October 5, 2022

Ken Boothe addresses eyesight issue

article reposted by Chelsea

via jamaicaobserver.com

VETERAN recording artiste Ken Boothe is denying reports that he is visually impaired after a video surfaced last week with the singer performing on a show.

In the video Boothe doesn’t appear to be focusing very well, but his voice still rang loud and true while he did a medley of songs such as Lady with the Starlight, Train is Coming, and Leaving You Behind.

“My eyesight is kinda blurry; mi don’t drive again. Mi not seeing so good, remember mi ah 74 now,” he told the Jamaica Observer.

The event was a weekly event held on Thursdays at a venue off Eastwood Park Road in St. Andrew.

Boothe said that blurred vision may be a hereditary trait in his family history.

“My mother and one of my sisters had an eye problem, one of my sister blind, but mi no blind. Right ya now, mi ah look pon mi TV,” he said.

It’s been three years since his last performance as he suffered a minor stroke almost 30 months ago.

“I don’t go overseas for any shows or do any local shows for the last two and a half years. Sometimes I do virtual shows; I did a virtual show over a year ago. The show came off well,” he said.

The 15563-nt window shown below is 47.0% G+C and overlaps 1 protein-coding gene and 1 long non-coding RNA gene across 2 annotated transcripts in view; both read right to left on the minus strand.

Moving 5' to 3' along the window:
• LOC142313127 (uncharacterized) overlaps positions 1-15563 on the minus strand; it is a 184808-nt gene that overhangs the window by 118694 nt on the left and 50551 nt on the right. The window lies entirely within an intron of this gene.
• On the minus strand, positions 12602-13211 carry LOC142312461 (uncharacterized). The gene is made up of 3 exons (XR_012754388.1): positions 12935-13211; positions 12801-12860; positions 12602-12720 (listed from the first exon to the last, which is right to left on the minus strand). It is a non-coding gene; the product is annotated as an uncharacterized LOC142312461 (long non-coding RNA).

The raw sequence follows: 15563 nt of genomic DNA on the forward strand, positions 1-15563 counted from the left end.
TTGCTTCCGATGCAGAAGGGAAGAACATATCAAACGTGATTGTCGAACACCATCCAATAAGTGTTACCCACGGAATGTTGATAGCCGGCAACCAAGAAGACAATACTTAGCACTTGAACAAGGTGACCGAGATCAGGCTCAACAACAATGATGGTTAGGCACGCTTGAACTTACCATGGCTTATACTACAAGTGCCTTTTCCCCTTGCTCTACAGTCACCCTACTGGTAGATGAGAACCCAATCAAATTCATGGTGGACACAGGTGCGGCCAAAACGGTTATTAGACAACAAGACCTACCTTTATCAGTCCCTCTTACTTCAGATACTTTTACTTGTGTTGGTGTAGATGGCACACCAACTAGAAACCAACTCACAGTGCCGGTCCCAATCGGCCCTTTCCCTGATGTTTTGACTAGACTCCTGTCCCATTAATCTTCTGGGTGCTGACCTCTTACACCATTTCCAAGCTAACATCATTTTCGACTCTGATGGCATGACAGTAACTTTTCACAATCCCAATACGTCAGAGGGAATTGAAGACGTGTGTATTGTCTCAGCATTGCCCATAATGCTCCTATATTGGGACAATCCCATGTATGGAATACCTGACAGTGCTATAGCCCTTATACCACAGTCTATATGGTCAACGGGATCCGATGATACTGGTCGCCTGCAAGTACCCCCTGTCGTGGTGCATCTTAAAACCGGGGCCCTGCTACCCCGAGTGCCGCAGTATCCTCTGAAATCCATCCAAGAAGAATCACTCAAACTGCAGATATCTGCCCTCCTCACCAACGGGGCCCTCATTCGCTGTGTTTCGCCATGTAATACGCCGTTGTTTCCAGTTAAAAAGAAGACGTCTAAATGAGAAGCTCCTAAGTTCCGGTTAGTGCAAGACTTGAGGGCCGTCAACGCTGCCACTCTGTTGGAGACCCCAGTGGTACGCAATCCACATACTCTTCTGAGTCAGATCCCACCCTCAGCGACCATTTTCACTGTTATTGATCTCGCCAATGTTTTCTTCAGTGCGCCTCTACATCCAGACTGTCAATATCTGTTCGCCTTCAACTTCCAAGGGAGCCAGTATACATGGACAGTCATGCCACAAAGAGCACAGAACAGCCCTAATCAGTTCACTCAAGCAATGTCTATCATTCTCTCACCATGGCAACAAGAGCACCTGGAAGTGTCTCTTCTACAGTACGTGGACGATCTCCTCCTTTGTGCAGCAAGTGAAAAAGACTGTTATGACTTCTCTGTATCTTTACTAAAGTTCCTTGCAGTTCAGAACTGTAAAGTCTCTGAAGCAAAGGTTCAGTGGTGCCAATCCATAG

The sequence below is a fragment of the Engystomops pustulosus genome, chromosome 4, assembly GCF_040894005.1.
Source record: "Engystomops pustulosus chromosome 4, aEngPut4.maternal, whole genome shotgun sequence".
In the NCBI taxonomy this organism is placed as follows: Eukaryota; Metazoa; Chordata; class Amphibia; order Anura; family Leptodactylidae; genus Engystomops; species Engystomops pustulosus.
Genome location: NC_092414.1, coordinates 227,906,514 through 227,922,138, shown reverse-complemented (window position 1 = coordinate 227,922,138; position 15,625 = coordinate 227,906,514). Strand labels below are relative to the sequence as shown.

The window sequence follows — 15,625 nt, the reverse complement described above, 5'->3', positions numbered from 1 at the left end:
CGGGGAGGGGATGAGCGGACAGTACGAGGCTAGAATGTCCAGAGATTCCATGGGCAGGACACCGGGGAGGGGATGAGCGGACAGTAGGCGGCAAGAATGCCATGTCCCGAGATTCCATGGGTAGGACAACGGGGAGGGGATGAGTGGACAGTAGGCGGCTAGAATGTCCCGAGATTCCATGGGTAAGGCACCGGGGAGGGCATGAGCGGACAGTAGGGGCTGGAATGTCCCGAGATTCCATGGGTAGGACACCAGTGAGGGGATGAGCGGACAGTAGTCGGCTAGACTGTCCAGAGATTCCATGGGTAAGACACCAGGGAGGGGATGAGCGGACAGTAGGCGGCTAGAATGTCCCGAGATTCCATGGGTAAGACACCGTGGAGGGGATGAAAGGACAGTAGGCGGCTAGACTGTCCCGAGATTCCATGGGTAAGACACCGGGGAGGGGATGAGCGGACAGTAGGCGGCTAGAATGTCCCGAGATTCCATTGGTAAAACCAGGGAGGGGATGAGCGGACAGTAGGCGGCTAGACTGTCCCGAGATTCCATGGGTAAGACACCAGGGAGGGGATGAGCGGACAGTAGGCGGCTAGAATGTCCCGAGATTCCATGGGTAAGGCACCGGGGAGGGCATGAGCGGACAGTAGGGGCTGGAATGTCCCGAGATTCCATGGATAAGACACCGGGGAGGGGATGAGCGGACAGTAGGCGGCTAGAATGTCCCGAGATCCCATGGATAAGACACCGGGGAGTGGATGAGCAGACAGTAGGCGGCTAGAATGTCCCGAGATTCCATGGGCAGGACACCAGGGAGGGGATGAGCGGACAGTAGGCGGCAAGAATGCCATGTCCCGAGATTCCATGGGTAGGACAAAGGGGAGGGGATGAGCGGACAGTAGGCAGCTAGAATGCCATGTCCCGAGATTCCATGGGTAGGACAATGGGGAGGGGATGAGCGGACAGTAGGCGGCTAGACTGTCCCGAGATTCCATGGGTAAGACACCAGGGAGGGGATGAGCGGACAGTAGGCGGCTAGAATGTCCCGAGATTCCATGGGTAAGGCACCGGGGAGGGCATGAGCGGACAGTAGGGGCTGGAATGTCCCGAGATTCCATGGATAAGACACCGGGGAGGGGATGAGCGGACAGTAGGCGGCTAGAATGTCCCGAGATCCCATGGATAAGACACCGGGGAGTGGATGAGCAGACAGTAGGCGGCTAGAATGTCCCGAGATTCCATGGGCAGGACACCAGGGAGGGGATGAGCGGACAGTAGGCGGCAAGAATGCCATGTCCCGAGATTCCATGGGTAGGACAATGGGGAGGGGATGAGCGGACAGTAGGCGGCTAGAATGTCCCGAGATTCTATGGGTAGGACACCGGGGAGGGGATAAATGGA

The Train is Coming singer disclosed that he has drastically cut down on smoking as he has aged, and walks often to stay fit. He has continued to record singles, releasing A Rose Without a Thorn for a Switzerland-based producer.

Boothe is best known for the single Everything I Own on Trojan Records, produced by Lloyd Charmers, which reached number one on the UK Singles Chart in 1974. The song, written by David Gates, stayed at the top of the charts for three weeks. Boothe had another hit on the UK Singles Chart during the 1970s, Crying Over You, which peaked at number 11.

In 1995 a version of The Train Is Coming, re-worked with Shaggy, was used in the soundtrack for the film Money Train. A two-disc set of Boothe’s recordings for Trojan, Crying Over You, was released in 2001.

Boothe was awarded the Order of Distinction for his contribution to Jamaican music by the Jamaican Government in 2003.

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